Collioure has attracted artists since the beginning of the 20th century when it was “discovered” by a group known as the Fauve artists. They were attracted not only by the subject matter but by the quality of the light. Henri Matisse and Andre Derain established their base there and were soon followed by the likes of Dufy and Picasso.
Collioure is, or was until tourism had an impact, a small fishing village on the Mediterranean coast close to the Spanish border. It was not always French but was ruled over by the Kings of Mallorca. It eventually became French in 1659.
The quaint little harbour is dominated by the Chateau Royale de Collioure, built by Vauban as a defensive measure against Spanish expansionism.
The artists, attracted by the clarity of the light and the ample subject matter, needed a place to stay. The Hotel des Templiers became their base and meeting place. A mix of truth and legend tells us that the poverty-stricken artists had little money to pay for their lodgings. Many offered their paintings as a means of payment, so the story goes.
Whatever the truth behind this story there are original paintings and sketches by artists well known and unheard of adorning the walls of the cafe and bar. Until they were stolen there were even original sketches by Picasso hanging on the wall, now only copies are there.
According to the granddaughter of the owner at the time the paintings were gifts from the artists who became firm friends with the owner at the time. Perhaps some were payment, but as she points out the business would not have survived if all the artists paid in paintings. Whatever the truth it is a wonderfully atmospheric place to enjoy a coffee.
A wander around Collioure’s steep narrow streets away from the tourist crowds reveals a plethora of artist studios. It seems Collioure still attracts artists. Many of these artists paint the same scenes the Fauve artists chose to put on canvas. The local tourist office has put up helpful signs at the locations where the artists set up their easels. These include a copy of the painting and a frame. The later is more for photographers wishing to convert the scene to several million pixels rather than brush strokes.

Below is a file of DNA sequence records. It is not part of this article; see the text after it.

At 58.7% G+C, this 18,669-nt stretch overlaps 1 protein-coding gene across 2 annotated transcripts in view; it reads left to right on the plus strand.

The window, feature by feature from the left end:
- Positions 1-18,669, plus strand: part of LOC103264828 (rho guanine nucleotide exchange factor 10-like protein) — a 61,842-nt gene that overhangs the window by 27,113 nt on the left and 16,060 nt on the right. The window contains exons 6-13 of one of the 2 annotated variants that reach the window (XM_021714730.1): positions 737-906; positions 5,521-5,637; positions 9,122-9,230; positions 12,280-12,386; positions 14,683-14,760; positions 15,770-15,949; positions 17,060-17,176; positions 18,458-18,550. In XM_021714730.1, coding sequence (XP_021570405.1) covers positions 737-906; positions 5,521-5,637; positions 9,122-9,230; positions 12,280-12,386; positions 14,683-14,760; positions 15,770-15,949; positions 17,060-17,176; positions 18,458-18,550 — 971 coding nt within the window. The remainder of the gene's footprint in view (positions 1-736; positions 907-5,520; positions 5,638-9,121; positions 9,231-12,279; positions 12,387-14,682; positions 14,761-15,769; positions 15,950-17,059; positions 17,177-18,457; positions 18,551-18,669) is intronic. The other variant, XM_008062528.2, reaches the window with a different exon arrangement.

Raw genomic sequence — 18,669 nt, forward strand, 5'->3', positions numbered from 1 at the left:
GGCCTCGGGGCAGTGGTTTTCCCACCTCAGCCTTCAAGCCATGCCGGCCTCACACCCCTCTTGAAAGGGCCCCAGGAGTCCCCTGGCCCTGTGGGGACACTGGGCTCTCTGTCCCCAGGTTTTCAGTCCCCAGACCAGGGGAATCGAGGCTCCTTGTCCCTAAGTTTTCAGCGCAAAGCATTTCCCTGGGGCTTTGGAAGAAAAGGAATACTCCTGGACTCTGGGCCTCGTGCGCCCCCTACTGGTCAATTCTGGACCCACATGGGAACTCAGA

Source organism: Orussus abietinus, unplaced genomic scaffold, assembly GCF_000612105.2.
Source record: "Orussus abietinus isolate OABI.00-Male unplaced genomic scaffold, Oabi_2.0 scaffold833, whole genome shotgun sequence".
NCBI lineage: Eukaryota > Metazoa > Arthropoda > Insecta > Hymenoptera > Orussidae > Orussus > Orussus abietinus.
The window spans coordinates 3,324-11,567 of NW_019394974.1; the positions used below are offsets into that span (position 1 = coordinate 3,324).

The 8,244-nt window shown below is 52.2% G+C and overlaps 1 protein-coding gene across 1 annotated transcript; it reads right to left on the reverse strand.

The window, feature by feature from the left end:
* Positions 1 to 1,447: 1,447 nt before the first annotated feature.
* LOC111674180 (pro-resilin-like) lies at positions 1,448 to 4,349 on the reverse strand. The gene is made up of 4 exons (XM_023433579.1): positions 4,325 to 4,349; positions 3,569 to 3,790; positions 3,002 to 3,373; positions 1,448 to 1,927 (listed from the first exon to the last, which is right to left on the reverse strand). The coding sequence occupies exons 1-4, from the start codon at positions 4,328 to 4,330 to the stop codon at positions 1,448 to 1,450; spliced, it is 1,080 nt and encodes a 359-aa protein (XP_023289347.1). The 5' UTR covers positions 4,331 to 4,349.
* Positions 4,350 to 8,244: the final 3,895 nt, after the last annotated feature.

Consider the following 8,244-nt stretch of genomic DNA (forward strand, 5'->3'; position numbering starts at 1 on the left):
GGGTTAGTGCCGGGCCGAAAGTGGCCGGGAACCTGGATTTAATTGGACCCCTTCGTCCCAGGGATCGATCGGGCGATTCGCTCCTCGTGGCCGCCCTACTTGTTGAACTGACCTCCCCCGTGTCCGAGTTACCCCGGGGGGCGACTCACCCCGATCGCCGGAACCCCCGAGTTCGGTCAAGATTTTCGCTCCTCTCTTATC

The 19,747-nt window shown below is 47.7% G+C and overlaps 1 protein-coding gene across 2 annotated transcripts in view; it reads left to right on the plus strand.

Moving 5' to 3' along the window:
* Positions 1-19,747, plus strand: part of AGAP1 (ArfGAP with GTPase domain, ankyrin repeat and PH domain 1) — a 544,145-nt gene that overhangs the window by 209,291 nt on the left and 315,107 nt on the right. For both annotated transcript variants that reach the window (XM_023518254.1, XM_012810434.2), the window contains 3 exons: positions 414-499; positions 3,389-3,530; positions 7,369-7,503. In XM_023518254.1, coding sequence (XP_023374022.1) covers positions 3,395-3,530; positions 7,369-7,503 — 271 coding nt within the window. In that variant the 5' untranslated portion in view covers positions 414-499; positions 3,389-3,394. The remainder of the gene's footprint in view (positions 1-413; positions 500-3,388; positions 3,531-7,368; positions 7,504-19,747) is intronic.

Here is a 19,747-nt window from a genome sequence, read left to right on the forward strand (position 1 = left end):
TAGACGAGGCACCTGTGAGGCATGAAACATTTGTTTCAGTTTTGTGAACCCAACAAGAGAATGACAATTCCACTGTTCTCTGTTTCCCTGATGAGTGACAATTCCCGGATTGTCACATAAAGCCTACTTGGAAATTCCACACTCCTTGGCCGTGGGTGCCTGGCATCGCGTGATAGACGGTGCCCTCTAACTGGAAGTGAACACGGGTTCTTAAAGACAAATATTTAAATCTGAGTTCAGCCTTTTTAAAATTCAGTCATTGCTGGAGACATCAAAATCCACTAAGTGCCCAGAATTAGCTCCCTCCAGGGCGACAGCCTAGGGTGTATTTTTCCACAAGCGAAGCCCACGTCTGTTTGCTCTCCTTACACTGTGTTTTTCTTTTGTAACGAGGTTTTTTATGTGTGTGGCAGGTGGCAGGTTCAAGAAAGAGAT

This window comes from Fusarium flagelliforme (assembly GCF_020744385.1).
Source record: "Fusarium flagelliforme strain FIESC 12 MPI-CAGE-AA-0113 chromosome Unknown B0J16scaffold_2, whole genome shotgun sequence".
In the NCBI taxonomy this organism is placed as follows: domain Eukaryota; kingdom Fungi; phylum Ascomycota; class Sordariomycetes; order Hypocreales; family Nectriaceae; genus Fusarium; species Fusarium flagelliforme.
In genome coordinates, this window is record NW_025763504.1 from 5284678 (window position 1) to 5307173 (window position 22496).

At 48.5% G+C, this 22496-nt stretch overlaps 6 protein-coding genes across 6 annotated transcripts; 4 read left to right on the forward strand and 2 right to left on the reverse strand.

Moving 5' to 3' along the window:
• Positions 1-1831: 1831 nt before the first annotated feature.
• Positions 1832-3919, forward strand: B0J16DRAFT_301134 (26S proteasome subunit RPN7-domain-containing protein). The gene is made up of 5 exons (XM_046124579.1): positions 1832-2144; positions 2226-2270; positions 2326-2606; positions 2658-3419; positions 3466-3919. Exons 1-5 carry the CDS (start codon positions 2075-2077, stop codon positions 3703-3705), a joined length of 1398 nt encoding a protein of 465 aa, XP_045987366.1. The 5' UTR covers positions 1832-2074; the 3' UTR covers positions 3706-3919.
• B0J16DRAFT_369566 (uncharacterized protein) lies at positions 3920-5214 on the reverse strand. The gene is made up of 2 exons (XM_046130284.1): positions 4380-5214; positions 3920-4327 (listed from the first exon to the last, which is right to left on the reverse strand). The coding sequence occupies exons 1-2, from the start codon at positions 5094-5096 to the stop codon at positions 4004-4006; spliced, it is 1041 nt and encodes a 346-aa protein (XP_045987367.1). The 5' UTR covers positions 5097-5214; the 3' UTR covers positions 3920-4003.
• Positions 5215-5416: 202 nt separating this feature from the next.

Wandering the harbour front, the streets and the three small bays I could see why the artists loved Collioure. It is so picturesque with colourful lateen boats bobbing in the harbour, a lighthouse converted into a church, a citadel and bougainvillaea bedecked lanes and courtyards.
I may not be a painter but I consider myself an artist with a camera as my tool of choice. I was continually framing and composing; pressing the shutter and taking photographs. Collioure is just so inspiring.
Here are a few photographs to whet your appetite.
The Lure of Collioure is still alive and well among artists and photographers… and not a few tourists too. Certainly the Lure of Collioure has called me back on more than one occasion and I will no doubt be returning again.
Do you have a special place that you like to return to again and again? Do tell us about it in the comments below.